Canada joined in the arms race, mostly quietly, by borrowing in the 1960s from the United States. The unquiet exception was the acquisition of 56 Bomarc anti-aircraft missiles, split between bases at North Bay, Ont., and La Macaza, Que. When John Diefenbaker, then prime minister, balked at accepting the nuclear warheads for the Bomarcs, Nobel Peace laureate Lester Pearson, Liberal Opposition leader, changed his stand and said he would. But the electorate replaced Diefenbaker’s minority Conservative government with a minority Pearson administration on April 8, 1963. The Bomarc warheads arrived the following I New Year’s eve, and % stayed until the obsoz lete weapons were re| moved in 1971.
The two Cold War superpowers are also reducing their nuclear stockpiles now, although to target levels of thousands of warheads from tens of thousands. China recently tested new weapons, as France plans to next month. (Last week, Canada joined the international chorus of nations calling on France to abandon its controversial South Pacific nuclear testing program.) Israel, India and Pakistan are among present or ready-tobe nuclear powers who refrain from signing onto the UN Nuclear Non-proliferation Treaty. Next to join the club may be Taiwan, says its government.
There is an argument made that the nuclear age has promoted peace, or at least freedom from massively destructive warfare of the kind that closed 50 years ago. The certainty of nuclear retaliation and the difficulty of defence against atomic bombardment deters any sane hand on the trigger. In that sense, the tragedies of Hiroshima and Nagasaki inoculated the world against repeating such slaughter.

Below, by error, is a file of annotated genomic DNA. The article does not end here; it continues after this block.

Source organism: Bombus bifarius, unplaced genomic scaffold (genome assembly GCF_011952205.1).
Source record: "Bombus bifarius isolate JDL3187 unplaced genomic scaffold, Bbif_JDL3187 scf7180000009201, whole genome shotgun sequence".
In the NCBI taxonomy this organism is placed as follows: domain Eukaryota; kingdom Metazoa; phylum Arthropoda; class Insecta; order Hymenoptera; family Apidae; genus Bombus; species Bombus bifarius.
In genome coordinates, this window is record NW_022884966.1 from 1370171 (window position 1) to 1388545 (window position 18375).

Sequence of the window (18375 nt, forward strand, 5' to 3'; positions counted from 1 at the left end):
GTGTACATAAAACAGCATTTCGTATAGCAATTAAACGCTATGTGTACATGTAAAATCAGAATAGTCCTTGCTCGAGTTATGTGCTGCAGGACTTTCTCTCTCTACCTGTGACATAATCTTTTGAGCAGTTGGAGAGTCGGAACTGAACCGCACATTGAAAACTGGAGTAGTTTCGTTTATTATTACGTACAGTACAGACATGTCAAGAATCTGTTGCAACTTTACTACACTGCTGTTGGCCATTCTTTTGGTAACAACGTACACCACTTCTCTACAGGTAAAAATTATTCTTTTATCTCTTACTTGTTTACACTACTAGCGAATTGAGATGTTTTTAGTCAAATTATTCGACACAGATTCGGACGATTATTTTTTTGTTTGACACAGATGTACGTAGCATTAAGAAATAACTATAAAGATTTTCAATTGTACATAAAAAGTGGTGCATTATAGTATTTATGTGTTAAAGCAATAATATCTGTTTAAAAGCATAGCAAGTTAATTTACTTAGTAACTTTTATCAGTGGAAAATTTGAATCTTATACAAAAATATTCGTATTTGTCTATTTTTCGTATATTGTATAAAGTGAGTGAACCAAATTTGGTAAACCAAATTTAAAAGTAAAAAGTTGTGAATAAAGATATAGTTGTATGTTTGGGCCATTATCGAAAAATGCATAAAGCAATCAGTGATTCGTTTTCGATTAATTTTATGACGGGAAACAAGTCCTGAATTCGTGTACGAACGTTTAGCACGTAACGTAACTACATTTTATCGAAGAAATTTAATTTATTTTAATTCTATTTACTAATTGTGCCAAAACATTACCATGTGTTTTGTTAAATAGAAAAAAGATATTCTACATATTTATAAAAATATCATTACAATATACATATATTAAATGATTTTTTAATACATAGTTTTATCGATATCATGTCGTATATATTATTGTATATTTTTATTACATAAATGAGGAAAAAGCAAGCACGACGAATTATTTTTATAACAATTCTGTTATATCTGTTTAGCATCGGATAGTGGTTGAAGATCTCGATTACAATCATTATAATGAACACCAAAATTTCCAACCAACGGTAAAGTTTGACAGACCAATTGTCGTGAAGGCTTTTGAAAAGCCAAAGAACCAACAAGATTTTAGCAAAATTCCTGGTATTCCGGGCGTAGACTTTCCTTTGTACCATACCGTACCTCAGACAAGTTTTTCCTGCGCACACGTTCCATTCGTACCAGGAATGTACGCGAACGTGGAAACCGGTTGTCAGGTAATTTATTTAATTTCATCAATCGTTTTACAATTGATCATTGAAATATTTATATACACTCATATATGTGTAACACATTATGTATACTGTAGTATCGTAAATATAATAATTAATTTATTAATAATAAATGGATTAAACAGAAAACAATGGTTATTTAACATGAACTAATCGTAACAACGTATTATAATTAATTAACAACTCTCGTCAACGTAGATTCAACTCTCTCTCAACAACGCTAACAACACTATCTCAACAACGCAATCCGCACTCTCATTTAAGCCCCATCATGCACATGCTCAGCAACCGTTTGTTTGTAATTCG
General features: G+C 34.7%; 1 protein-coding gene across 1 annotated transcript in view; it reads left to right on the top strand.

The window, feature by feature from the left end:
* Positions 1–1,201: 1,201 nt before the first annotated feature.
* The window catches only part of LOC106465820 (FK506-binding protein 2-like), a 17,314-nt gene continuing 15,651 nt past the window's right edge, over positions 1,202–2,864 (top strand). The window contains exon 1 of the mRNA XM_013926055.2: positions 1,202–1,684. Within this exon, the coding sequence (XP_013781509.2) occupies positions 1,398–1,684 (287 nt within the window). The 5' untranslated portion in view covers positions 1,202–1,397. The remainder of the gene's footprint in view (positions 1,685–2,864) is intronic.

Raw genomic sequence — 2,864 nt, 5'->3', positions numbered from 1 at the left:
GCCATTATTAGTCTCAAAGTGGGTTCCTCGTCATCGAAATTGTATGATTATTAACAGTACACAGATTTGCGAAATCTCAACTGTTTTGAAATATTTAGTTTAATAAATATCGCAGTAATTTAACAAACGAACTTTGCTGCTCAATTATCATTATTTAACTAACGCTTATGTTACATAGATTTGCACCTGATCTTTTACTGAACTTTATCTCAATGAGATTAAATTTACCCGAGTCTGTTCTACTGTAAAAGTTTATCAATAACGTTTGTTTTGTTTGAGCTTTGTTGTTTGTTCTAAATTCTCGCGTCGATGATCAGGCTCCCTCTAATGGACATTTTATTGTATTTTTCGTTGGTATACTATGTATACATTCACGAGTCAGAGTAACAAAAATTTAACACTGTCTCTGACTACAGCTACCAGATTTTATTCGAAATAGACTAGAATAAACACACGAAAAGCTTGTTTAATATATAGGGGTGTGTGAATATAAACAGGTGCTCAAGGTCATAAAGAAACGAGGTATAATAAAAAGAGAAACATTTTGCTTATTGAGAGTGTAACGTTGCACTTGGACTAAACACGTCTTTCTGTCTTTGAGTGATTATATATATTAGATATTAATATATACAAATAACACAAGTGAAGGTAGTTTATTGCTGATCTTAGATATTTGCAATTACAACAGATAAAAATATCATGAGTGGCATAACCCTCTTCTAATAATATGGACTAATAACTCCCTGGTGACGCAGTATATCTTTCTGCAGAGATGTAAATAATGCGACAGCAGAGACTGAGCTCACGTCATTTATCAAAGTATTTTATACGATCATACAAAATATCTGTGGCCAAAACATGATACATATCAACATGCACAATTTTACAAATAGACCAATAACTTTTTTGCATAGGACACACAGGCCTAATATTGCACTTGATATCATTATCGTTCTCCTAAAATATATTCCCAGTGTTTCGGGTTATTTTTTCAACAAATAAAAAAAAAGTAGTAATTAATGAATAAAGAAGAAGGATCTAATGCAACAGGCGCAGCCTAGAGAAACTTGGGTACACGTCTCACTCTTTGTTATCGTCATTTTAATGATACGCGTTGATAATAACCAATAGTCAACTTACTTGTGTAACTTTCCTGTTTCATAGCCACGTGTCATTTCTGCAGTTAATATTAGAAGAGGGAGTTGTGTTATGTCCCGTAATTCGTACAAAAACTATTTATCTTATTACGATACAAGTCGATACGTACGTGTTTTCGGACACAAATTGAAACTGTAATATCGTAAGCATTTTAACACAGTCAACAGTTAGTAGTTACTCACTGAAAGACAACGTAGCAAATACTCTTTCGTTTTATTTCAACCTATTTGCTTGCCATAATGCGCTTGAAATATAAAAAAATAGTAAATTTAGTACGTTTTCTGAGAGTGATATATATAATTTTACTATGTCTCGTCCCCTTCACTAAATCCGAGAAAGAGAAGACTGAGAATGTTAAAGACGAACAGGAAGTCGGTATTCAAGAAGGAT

Reinforcing that argument, 50 years of unscathed life with the bomb seems to have immunized the world to its menace. No longer prominent are the conscientious concerns of the Oppenheimers nor the anti-bomb protests that peopled the streets with fury and fear. But in several ways, the nuclear threat has never been greater. The sundering of nations after the Cold War, the hawking of their nuclear weapons on black markets, the rise of populist fanatics impelled by anger, the refinement of the bomb into packages that fit a terrorist’s backpack—all are cause for at least as much anxiety as the example of a great nation, unimpeded by fear of equal retribution, in obliterating two communities 50 years ago. Those developments are also cause to conclude that the nuclear age remains, as much or more than ever, a perilous time for humanity. □